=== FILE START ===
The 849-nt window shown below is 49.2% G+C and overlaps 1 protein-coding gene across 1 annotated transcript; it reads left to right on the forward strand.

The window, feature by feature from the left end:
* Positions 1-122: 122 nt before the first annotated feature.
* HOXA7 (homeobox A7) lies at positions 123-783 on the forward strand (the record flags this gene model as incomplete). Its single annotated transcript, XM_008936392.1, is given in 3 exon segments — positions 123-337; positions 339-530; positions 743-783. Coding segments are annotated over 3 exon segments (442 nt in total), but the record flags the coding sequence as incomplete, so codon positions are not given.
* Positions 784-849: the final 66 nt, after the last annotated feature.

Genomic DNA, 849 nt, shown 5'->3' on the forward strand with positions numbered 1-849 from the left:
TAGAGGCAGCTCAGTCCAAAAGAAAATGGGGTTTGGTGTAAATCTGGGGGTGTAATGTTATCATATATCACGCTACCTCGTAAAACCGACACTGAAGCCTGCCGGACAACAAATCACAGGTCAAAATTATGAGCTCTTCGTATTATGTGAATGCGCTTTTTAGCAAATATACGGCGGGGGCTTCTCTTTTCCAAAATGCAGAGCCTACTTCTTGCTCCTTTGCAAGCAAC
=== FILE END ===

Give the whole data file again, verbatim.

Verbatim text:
The 849-nt window shown below is 49.2% G+C and overlaps 1 protein-coding gene across 1 annotated transcript; it reads left to right on the forward strand.

The window, feature by feature from the left end:
* Positions 1-122: 122 nt before the first annotated feature.
* HOXA7 (homeobox A7) lies at positions 123-783 on the forward strand (the record flags this gene model as incomplete). Its single annotated transcript, XM_008936392.1, is given in 3 exon segments — positions 123-337; positions 339-530; positions 743-783. Coding segments are annotated over 3 exon segments (442 nt in total), but the record flags the coding sequence as incomplete, so codon positions are not given.
* Positions 784-849: the final 66 nt, after the last annotated feature.

Genomic DNA, 849 nt, shown 5'->3' on the forward strand with positions numbered 1-849 from the left:
TAGAGGCAGCTCAGTCCAAAAGAAAATGGGGTTTGGTGTAAATCTGGGGGTGTAATGTTATCATATATCACGCTACCTCGTAAAACCGACACTGAAGCCTGCCGGACAACAAATCACAGGTCAAAATTATGAGCTCTTCGTATTATGTGAATGCGCTTTTTAGCAAATATACGGCGGGGGCTTCTCTTTTCCAAAATGCAGAGCCTACTTCTTGCTCCTTTGCAAGCAAC